Blenheim Palace is a bit of a movie star. It starred in The Royals (with Elizabeth Hurley as queen of England), in The Young Queen Victoria, Cinderella, and Harry Potter and the Order of the Phoenix. Just to name a few. Add the fact that Sir Winston Churchill was born here, and you start to wonder why you haven’t been to this palace before.
Lucky me, I received an invite to visit the palace and try their afternoon tea. I asked Jess to join me and we picked the most beautiful sunny day in September to travel to the Cotswolds.
In theory this trip should take about two hours. However, we missed our stop in Hanborough as we didn’t get the message that due to short platforms we wouldn’t be able to get out where we were sitting. And so we had to take a taxi from Charlbury (or wait an hour for the next train back). Which – as it turns out – is not as easy as getting a taxi in London! Eventually we shared a taxi with someone else and a very old, almost deaf taxi driver with an interesting taste in music. Yes, leaving London can be quite an adventure!
After a lovely walk through the (2000 acres) park, we arrived at the palace. It was built at the beginning of the 18th century and has since been the home of the Churchill family, or better said: the Duke of Marlborough. The first Duke (the current one is the 12th) played an important role in winning the war of the Spanish succession against the French. And to thank him, Queen Anne gave him Woodstock Park and the money to build the house. Nice bonus!
Not surprisingly, the palace is as beautiful on the inside as it is impressive on the outside. With the grand Great Hall as you walk in and then continuing with the other rooms – including several State Rooms and the room in which Winston Churchill was born. Unfortunately, they were renovating the beautiful Long Library so I’m looking forward to admiring that room on my next visit.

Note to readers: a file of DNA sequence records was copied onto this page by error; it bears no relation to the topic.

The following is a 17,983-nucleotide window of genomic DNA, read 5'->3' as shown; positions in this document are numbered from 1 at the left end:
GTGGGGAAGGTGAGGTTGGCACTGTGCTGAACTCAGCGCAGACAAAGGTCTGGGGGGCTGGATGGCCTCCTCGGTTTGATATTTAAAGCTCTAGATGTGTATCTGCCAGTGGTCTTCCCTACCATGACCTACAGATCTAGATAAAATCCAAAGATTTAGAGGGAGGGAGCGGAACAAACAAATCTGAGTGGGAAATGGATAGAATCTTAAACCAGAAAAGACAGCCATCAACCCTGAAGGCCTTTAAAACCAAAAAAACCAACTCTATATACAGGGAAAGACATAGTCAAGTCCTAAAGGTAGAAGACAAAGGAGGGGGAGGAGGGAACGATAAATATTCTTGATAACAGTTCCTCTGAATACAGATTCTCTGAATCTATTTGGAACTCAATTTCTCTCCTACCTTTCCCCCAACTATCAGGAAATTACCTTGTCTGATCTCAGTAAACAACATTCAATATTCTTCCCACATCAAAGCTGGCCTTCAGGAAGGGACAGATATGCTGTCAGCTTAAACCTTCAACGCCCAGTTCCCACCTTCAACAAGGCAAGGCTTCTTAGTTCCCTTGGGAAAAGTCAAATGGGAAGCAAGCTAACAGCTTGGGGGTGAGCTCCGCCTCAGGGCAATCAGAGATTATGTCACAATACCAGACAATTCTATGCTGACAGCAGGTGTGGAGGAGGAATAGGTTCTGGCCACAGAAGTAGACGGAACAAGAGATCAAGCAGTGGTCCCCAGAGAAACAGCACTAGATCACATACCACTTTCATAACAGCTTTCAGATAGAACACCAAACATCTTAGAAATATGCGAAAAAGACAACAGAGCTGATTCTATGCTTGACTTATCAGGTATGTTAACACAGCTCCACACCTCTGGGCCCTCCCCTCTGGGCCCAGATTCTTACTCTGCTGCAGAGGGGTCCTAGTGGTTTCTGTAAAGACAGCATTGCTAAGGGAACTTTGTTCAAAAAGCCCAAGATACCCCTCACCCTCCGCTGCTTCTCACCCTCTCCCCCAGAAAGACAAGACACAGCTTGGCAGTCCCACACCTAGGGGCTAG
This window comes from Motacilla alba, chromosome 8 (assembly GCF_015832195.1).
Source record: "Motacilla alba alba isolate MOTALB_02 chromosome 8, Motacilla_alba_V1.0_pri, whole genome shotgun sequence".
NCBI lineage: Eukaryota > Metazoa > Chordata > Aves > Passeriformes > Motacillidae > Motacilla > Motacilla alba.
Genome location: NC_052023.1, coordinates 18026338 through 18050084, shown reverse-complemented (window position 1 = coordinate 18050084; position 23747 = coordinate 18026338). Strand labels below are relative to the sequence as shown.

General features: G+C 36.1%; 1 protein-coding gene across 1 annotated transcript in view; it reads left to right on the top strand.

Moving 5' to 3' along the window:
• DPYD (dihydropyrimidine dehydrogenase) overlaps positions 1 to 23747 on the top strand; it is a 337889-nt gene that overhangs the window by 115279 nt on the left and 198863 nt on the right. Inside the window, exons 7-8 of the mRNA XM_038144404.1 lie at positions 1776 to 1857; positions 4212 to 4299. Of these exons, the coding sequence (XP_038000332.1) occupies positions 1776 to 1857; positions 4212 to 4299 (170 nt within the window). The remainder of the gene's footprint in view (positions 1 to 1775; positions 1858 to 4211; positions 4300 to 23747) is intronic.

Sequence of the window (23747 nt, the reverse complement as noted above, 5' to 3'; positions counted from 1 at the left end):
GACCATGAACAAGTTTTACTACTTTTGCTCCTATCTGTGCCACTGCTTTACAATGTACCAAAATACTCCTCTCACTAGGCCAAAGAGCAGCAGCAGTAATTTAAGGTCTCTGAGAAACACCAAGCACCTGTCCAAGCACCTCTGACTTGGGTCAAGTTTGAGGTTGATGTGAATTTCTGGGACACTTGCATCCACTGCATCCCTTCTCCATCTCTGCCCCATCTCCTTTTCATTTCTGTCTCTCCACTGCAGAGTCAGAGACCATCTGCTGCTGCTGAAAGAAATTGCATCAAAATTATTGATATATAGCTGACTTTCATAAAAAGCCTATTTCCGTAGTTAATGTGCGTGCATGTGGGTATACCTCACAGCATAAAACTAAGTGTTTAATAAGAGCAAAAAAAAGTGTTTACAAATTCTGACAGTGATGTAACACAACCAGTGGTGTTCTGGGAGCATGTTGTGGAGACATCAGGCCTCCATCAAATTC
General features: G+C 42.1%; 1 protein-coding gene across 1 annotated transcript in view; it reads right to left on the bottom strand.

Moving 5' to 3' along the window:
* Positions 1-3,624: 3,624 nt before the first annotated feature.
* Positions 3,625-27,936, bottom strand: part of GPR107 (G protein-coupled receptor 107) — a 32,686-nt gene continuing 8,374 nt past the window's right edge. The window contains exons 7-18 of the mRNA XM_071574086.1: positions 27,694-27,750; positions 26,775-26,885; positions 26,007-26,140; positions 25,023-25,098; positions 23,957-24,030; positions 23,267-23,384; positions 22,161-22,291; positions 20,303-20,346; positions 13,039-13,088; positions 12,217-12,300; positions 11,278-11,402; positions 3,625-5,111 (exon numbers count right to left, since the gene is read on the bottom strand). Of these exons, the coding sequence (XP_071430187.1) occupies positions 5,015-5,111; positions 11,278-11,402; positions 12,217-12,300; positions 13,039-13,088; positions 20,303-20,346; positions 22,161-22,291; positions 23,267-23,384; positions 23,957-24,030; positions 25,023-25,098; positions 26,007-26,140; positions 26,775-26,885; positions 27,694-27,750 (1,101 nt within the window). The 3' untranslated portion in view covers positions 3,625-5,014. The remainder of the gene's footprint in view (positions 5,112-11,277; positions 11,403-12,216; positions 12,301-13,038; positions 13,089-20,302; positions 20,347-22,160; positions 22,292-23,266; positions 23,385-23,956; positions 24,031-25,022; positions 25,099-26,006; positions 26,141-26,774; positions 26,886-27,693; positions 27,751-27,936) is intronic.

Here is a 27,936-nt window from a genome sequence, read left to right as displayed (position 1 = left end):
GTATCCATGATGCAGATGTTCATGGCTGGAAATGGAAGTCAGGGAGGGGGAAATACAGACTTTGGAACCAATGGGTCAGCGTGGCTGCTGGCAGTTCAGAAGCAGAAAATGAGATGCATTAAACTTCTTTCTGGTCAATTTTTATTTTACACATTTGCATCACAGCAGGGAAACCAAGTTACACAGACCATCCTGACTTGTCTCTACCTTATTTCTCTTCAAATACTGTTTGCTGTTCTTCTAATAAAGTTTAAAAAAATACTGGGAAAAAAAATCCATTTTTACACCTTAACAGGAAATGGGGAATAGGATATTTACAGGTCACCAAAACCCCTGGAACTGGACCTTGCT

Afternoon Tea at Blenheim Palace
After exploring the palace we worked up a bit of an appetite and were looking forward to our afternoon tea in the Indian Room.
I’m afraid we left quite an impression by showing some typical impossible blogger behavior. Which is: being offered the best table in the restaurant with a beautiful view and then asking for a different table because the light is too bright to take good photos. Right… Not proud of myself either. I’m sure the staff doesn’t get a request like this every day, but they were amazing and helped us move the tea and food to the other table.
The setting – as now seen from two different angles of the room – was lovely, with the murals, painted ceiling and overlooking the water terraces.
The afternoon tea is provided by Searcy’s (who I know from their champagne bar at St Pancras station in London), so of course we said yes when they asked if we wanted to start with a glass of champagne.
More of a challenge is to choose what tea you want, but as soon as we made our choice both the tea and food arrived quickly.
As you can see on the picture, it’s not the most spectacular looking afternoon tea I’ve ever had, but it tasted very good. The sandwiches were traditional: ham, egg & cress, and cream cheese & chive. Not bad, but nothing special. But the scones and cake were really tasty. I’ve become quite picky about scones since I moved to London, and these were good!
And as always we weren’t able to finish all the pastries at the end. I had a bite from the fruit and the chocolate one and both were delicious.
As you can easily spend a day at the palace and walking through the park and gardens, the afternoon tea makes a nice break with good food. Not as great as some I’ve had before, but for £22,50 (excl champagne) it’s also a lot cheaper than most London afternoon teas.
A visit to Blenheim Palace comes with a nice little bonus: Woodstock. We walked through this charming town on our way to and from the palace and it’s adorable. This was my first visit to the Cotswolds, but if everything looks like this I need to go back asap!
Address: Woodstock, Oxfordshire OX20 1PP